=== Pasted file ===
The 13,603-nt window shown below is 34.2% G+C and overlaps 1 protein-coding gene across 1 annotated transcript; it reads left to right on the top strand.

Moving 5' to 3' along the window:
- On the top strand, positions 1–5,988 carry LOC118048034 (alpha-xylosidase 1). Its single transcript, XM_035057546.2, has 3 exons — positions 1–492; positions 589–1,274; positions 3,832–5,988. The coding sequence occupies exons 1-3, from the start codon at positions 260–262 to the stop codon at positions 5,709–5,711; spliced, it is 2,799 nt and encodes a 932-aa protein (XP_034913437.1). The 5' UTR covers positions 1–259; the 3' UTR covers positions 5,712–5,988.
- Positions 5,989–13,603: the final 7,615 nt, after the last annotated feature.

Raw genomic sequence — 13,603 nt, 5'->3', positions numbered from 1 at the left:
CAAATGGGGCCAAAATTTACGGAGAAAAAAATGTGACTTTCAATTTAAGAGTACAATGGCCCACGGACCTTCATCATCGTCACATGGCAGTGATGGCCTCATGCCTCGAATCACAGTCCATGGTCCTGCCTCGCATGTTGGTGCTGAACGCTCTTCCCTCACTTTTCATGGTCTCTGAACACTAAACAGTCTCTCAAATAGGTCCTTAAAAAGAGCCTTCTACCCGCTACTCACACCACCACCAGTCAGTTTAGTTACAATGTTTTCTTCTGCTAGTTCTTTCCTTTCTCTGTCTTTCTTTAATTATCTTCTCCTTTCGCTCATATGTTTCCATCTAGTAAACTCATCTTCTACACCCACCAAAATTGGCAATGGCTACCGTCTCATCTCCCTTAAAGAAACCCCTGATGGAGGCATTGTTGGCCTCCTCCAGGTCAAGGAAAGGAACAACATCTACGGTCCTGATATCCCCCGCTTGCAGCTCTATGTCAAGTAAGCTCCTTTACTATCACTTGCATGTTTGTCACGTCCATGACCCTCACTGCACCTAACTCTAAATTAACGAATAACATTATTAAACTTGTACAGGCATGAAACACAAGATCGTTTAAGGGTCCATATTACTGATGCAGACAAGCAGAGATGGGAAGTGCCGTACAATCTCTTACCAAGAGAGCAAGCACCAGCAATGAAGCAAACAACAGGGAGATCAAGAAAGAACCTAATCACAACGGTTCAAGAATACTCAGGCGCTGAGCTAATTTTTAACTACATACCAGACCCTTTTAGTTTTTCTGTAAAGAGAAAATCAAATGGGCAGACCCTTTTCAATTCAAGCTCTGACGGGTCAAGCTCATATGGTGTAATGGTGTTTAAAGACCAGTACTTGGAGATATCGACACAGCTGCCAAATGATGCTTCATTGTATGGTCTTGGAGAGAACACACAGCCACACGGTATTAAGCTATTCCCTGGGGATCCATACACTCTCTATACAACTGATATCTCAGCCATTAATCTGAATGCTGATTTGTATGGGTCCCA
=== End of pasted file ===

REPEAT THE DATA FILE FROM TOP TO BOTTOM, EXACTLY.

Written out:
The 13,603-nt window shown below is 34.2% G+C and overlaps 1 protein-coding gene across 1 annotated transcript; it reads left to right on the top strand.

Moving 5' to 3' along the window:
- On the top strand, positions 1–5,988 carry LOC118048034 (alpha-xylosidase 1). Its single transcript, XM_035057546.2, has 3 exons — positions 1–492; positions 589–1,274; positions 3,832–5,988. The coding sequence occupies exons 1-3, from the start codon at positions 260–262 to the stop codon at positions 5,709–5,711; spliced, it is 2,799 nt and encodes a 932-aa protein (XP_034913437.1). The 5' UTR covers positions 1–259; the 3' UTR covers positions 5,712–5,988.
- Positions 5,989–13,603: the final 7,615 nt, after the last annotated feature.

Raw genomic sequence — 13,603 nt, 5'->3', positions numbered from 1 at the left:
CAAATGGGGCCAAAATTTACGGAGAAAAAAATGTGACTTTCAATTTAAGAGTACAATGGCCCACGGACCTTCATCATCGTCACATGGCAGTGATGGCCTCATGCCTCGAATCACAGTCCATGGTCCTGCCTCGCATGTTGGTGCTGAACGCTCTTCCCTCACTTTTCATGGTCTCTGAACACTAAACAGTCTCTCAAATAGGTCCTTAAAAAGAGCCTTCTACCCGCTACTCACACCACCACCAGTCAGTTTAGTTACAATGTTTTCTTCTGCTAGTTCTTTCCTTTCTCTGTCTTTCTTTAATTATCTTCTCCTTTCGCTCATATGTTTCCATCTAGTAAACTCATCTTCTACACCCACCAAAATTGGCAATGGCTACCGTCTCATCTCCCTTAAAGAAACCCCTGATGGAGGCATTGTTGGCCTCCTCCAGGTCAAGGAAAGGAACAACATCTACGGTCCTGATATCCCCCGCTTGCAGCTCTATGTCAAGTAAGCTCCTTTACTATCACTTGCATGTTTGTCACGTCCATGACCCTCACTGCACCTAACTCTAAATTAACGAATAACATTATTAAACTTGTACAGGCATGAAACACAAGATCGTTTAAGGGTCCATATTACTGATGCAGACAAGCAGAGATGGGAAGTGCCGTACAATCTCTTACCAAGAGAGCAAGCACCAGCAATGAAGCAAACAACAGGGAGATCAAGAAAGAACCTAATCACAACGGTTCAAGAATACTCAGGCGCTGAGCTAATTTTTAACTACATACCAGACCCTTTTAGTTTTTCTGTAAAGAGAAAATCAAATGGGCAGACCCTTTTCAATTCAAGCTCTGACGGGTCAAGCTCATATGGTGTAATGGTGTTTAAAGACCAGTACTTGGAGATATCGACACAGCTGCCAAATGATGCTTCATTGTATGGTCTTGGAGAGAACACACAGCCACACGGTATTAAGCTATTCCCTGGGGATCCATACACTCTCTATACAACTGATATCTCAGCCATTAATCTGAATGCTGATTTGTATGGGTCCCA